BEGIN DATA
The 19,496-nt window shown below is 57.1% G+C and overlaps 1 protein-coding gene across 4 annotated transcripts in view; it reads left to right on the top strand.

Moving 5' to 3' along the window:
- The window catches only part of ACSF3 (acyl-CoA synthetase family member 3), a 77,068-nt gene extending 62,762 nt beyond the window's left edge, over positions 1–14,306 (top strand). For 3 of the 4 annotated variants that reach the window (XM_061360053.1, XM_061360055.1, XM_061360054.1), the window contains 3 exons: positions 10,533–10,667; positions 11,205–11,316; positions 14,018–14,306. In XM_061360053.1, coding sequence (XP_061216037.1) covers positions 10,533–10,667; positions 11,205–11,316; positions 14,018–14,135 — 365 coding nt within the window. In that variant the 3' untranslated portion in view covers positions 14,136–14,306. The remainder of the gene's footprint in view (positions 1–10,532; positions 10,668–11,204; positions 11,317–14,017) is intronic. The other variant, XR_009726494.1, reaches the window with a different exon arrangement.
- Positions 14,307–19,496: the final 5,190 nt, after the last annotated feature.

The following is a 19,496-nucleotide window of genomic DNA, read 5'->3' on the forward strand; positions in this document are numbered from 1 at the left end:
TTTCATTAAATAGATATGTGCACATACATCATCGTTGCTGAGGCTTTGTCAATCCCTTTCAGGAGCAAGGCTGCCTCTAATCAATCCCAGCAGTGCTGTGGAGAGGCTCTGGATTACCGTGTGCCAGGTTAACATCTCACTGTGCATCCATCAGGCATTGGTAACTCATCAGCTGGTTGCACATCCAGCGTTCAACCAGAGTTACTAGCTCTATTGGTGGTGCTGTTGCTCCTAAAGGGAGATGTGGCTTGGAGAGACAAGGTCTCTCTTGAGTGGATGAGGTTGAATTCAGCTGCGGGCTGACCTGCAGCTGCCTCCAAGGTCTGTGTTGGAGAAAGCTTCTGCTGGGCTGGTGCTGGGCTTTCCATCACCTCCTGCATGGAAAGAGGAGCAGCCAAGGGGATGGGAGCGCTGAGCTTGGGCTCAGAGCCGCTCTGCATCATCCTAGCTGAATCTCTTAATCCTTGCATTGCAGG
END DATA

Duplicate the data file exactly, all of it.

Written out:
The 19,496-nt window shown below is 57.1% G+C and overlaps 1 protein-coding gene across 4 annotated transcripts in view; it reads left to right on the top strand.

Moving 5' to 3' along the window:
- The window catches only part of ACSF3 (acyl-CoA synthetase family member 3), a 77,068-nt gene extending 62,762 nt beyond the window's left edge, over positions 1–14,306 (top strand). For 3 of the 4 annotated variants that reach the window (XM_061360053.1, XM_061360055.1, XM_061360054.1), the window contains 3 exons: positions 10,533–10,667; positions 11,205–11,316; positions 14,018–14,306. In XM_061360053.1, coding sequence (XP_061216037.1) covers positions 10,533–10,667; positions 11,205–11,316; positions 14,018–14,135 — 365 coding nt within the window. In that variant the 3' untranslated portion in view covers positions 14,136–14,306. The remainder of the gene's footprint in view (positions 1–10,532; positions 10,668–11,204; positions 11,317–14,017) is intronic. The other variant, XR_009726494.1, reaches the window with a different exon arrangement.
- Positions 14,307–19,496: the final 5,190 nt, after the last annotated feature.

The following is a 19,496-nucleotide window of genomic DNA, read 5'->3' on the forward strand; positions in this document are numbered from 1 at the left end:
TTTCATTAAATAGATATGTGCACATACATCATCGTTGCTGAGGCTTTGTCAATCCCTTTCAGGAGCAAGGCTGCCTCTAATCAATCCCAGCAGTGCTGTGGAGAGGCTCTGGATTACCGTGTGCCAGGTTAACATCTCACTGTGCATCCATCAGGCATTGGTAACTCATCAGCTGGTTGCACATCCAGCGTTCAACCAGAGTTACTAGCTCTATTGGTGGTGCTGTTGCTCCTAAAGGGAGATGTGGCTTGGAGAGACAAGGTCTCTCTTGAGTGGATGAGGTTGAATTCAGCTGCGGGCTGACCTGCAGCTGCCTCCAAGGTCTGTGTTGGAGAAAGCTTCTGCTGGGCTGGTGCTGGGCTTTCCATCACCTCCTGCATGGAAAGAGGAGCAGCCAAGGGGATGGGAGCGCTGAGCTTGGGCTCAGAGCCGCTCTGCATCATCCTAGCTGAATCTCTTAATCCTTGCATTGCAGG